LTE, WiMax Rollouts Escalating

Long term evolution 4G mobile broadband is gaining ground, but WiMax remains a contender, according to ABI Research.

Esther Shein

July 8, 2010

2 Min Read
Network Computing logo

The mobile broadband standard long term evolution (LTE) will see major strides next year as Verizon and Japan's DoCoMo are planning wide-scale rollouts by the end of 2010, according to ABI Research.

So far, 132 networks have reported trials or LTE commercial launch plans -- 32 more than at the end of 2009, said analyst Bhavya Khanna, in a statement. By 2011, there may be LTE-based handsets available, something Verizon has hinted at, he said.

In a new report, "Wireless Spectrum, Services, and Technology Deployment Market Data," Khanna added that this momentum doesn't signal the end for the competing 4G technology WiMax yet. "Despite setbacks including Russia's Yota switching to LTE, 188 WiMax networks are now in trial or commercial operation worldwide,'' he said. "With India's wireless broadband spectrum auction recently concluded, expect that number to grow in 2011."

Khanna also noted that U.S.-based WiMax service provider Clearwire continues to build out its network and add subscribers, buoyed by the recent launch of the HTC EVO 4G handset, which is WiMax-capable and has experienced record-breaking sales.

"It's probably not a coincidence that the rollouts are occurring sooner in countries where there are competitive WiMax networks, like the U.S. and Japan,'' said Philip Solis, research director, mobile networks, at ABI Research. The LTE market will definitely be larger in the long run, he said, "but where WiMax comes in is that in some countries it provides Internet access where there is no DSL or cable and slow cellular networks, so WiMax provides a way to access the Internet."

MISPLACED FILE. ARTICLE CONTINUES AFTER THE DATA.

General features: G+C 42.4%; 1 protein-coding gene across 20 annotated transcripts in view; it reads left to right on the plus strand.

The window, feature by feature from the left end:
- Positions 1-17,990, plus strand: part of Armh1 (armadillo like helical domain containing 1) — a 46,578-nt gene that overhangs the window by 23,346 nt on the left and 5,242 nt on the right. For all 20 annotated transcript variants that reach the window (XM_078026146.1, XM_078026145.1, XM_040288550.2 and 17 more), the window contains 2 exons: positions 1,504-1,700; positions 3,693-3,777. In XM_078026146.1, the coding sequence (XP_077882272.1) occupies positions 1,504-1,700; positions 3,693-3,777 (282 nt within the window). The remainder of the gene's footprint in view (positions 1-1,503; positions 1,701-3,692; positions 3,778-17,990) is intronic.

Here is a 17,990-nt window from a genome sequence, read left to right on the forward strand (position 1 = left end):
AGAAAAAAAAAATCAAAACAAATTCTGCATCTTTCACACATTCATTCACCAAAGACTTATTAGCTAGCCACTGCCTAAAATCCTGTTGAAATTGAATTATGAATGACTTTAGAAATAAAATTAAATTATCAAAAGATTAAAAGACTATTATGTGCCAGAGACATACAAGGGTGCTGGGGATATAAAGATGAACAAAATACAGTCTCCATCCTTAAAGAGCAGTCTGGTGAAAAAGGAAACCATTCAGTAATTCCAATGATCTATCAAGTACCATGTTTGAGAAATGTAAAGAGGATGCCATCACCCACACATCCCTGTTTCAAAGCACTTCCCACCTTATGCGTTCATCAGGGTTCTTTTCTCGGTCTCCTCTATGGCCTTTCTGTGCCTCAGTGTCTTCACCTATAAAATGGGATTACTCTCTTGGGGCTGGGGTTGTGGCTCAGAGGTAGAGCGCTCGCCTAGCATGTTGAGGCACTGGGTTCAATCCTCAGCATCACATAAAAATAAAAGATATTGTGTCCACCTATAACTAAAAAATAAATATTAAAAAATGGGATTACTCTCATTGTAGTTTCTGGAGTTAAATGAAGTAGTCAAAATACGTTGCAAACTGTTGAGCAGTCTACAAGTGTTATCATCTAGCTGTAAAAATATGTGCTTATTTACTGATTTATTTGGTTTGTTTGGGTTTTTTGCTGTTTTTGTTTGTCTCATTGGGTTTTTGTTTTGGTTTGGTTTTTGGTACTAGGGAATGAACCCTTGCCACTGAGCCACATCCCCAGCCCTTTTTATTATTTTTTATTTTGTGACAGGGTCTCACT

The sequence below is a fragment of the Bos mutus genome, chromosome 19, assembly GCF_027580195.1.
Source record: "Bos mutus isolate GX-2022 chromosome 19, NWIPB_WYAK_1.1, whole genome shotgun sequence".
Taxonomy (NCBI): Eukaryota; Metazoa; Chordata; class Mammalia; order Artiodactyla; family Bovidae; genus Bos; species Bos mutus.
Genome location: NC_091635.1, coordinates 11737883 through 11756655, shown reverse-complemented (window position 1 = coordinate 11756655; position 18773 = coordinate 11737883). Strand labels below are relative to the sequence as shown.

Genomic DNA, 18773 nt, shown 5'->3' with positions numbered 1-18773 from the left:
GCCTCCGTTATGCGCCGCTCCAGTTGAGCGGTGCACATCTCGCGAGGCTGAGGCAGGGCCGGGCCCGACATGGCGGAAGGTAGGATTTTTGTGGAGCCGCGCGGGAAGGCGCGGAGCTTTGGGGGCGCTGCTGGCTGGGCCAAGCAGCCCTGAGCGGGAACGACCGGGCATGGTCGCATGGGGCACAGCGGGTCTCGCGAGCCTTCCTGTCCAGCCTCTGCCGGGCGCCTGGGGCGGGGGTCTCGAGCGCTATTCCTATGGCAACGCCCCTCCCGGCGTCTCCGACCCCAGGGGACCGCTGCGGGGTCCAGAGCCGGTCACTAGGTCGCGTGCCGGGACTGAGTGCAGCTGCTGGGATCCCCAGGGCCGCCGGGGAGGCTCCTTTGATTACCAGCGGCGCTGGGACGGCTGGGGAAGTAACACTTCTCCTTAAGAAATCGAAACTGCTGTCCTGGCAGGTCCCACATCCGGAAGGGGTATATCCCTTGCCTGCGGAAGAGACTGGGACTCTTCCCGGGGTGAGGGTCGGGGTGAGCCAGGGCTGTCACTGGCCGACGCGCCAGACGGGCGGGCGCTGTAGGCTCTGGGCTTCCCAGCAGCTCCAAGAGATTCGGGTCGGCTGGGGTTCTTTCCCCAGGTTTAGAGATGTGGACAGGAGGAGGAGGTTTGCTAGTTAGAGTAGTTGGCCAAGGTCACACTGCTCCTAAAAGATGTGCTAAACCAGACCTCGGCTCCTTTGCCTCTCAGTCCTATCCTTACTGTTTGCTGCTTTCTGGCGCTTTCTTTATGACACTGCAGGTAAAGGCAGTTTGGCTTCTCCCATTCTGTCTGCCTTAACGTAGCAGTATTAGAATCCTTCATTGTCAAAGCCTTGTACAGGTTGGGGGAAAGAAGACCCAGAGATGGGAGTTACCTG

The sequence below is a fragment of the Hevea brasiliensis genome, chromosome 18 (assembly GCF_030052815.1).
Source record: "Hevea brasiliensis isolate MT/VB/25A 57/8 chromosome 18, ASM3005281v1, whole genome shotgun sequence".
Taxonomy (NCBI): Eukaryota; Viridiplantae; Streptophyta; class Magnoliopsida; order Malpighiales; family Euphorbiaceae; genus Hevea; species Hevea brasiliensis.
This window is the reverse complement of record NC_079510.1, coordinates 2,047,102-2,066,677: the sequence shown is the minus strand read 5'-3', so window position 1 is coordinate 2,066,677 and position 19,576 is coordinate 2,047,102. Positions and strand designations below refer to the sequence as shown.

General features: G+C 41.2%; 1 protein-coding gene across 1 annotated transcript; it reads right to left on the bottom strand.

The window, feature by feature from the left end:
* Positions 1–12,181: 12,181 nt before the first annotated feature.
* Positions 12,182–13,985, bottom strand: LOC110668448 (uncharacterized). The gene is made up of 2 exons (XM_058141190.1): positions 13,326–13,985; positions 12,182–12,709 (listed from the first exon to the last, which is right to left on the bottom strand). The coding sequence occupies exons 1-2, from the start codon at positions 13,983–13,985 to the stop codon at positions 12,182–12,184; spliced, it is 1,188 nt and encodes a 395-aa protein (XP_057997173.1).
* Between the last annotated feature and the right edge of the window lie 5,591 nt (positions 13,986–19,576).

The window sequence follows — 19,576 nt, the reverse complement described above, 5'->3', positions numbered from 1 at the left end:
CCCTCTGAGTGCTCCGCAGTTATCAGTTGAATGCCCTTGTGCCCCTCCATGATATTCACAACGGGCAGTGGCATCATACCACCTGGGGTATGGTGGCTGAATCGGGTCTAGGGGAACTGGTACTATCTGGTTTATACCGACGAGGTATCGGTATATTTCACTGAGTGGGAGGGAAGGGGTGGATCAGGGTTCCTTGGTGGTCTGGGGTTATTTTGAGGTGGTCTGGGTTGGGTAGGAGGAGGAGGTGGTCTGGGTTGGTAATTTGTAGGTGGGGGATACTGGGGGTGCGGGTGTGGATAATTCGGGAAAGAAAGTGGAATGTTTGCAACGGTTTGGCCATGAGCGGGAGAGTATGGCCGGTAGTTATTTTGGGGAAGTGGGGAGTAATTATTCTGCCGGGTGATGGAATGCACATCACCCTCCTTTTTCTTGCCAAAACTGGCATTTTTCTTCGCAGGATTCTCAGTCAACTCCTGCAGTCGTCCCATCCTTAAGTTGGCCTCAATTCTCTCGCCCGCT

What will pose a threat to WiMax is alternative technology TD-LTE, which can operate on the same bandwidth as existing WiMax networks and is being championed by China and Qualcomm, according to ABI Research. Several WiMax operators could migrate to the LTE standard if this technology proves successful, the firm said, however Solis noted that it is much further out in terms of deployment. There are also complex issues for service providers to consider, such as if they only have limited amount of spectrum, how are they going to switch people over from WiMax to LTE, he said, as well as who they are competing with. "If they are trying to compete with mobile operators, they may want to consider switching to LTE... But WiMax may end up being cheaper."

In the meantime, as the LTE-WiMax competition plays out, legacy 3G networks must still be maintained by incumbent operators, ABI Research emphasized.

In order to deal with the demands for increasing speeds and bandwidth efficiency, technology upgrades such as HSPA+ for WCDMA networks are helping existing operators cope and are proving to be popular solutions, the firm said. Over 41 network operators had trials or commercial launches of HSPA+ networks as of March 2010, including T-Mobile in the United States, ABI Research reported.

About the Author(s)

Stay informed! Sign up to get expert advice and insight delivered direct to your inbox

You May Also Like

More Insights